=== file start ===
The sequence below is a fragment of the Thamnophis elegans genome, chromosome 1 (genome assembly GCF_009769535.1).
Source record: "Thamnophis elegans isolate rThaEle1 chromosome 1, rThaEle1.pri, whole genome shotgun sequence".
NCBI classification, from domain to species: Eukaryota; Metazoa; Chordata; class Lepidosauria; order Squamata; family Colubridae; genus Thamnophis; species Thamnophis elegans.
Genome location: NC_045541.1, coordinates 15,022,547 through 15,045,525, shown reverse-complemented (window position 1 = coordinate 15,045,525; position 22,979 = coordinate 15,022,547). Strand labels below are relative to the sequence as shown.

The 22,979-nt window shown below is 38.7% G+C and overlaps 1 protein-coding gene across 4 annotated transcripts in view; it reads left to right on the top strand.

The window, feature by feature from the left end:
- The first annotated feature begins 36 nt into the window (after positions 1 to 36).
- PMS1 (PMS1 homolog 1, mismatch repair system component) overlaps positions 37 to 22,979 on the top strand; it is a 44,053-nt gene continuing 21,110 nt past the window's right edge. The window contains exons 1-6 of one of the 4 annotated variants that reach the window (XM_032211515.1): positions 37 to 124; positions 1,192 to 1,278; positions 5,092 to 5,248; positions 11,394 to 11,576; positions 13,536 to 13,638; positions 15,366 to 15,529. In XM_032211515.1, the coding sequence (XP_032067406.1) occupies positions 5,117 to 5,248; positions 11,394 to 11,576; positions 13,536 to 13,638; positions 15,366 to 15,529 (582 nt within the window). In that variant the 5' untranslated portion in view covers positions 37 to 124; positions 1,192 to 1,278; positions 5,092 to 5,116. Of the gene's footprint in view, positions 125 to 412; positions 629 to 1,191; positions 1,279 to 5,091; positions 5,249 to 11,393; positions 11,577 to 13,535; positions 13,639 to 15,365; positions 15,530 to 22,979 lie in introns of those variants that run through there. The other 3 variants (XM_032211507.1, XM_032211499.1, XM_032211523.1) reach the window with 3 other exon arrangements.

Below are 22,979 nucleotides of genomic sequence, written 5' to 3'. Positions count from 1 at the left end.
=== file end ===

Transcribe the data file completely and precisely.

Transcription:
The sequence below is a fragment of the Thamnophis elegans genome, chromosome 1 (genome assembly GCF_009769535.1).
Source record: "Thamnophis elegans isolate rThaEle1 chromosome 1, rThaEle1.pri, whole genome shotgun sequence".
NCBI classification, from domain to species: Eukaryota; Metazoa; Chordata; class Lepidosauria; order Squamata; family Colubridae; genus Thamnophis; species Thamnophis elegans.
Genome location: NC_045541.1, coordinates 15,022,547 through 15,045,525, shown reverse-complemented (window position 1 = coordinate 15,045,525; position 22,979 = coordinate 15,022,547). Strand labels below are relative to the sequence as shown.

The 22,979-nt window shown below is 38.7% G+C and overlaps 1 protein-coding gene across 4 annotated transcripts in view; it reads left to right on the top strand.

The window, feature by feature from the left end:
- The first annotated feature begins 36 nt into the window (after positions 1 to 36).
- PMS1 (PMS1 homolog 1, mismatch repair system component) overlaps positions 37 to 22,979 on the top strand; it is a 44,053-nt gene continuing 21,110 nt past the window's right edge. The window contains exons 1-6 of one of the 4 annotated variants that reach the window (XM_032211515.1): positions 37 to 124; positions 1,192 to 1,278; positions 5,092 to 5,248; positions 11,394 to 11,576; positions 13,536 to 13,638; positions 15,366 to 15,529. In XM_032211515.1, the coding sequence (XP_032067406.1) occupies positions 5,117 to 5,248; positions 11,394 to 11,576; positions 13,536 to 13,638; positions 15,366 to 15,529 (582 nt within the window). In that variant the 5' untranslated portion in view covers positions 37 to 124; positions 1,192 to 1,278; positions 5,092 to 5,116. Of the gene's footprint in view, positions 125 to 412; positions 629 to 1,191; positions 1,279 to 5,091; positions 5,249 to 11,393; positions 11,577 to 13,535; positions 13,639 to 15,365; positions 15,530 to 22,979 lie in introns of those variants that run through there. The other 3 variants (XM_032211507.1, XM_032211499.1, XM_032211523.1) reach the window with 3 other exon arrangements.

Below are 22,979 nucleotides of genomic sequence, written 5' to 3'. Positions count from 1 at the left end.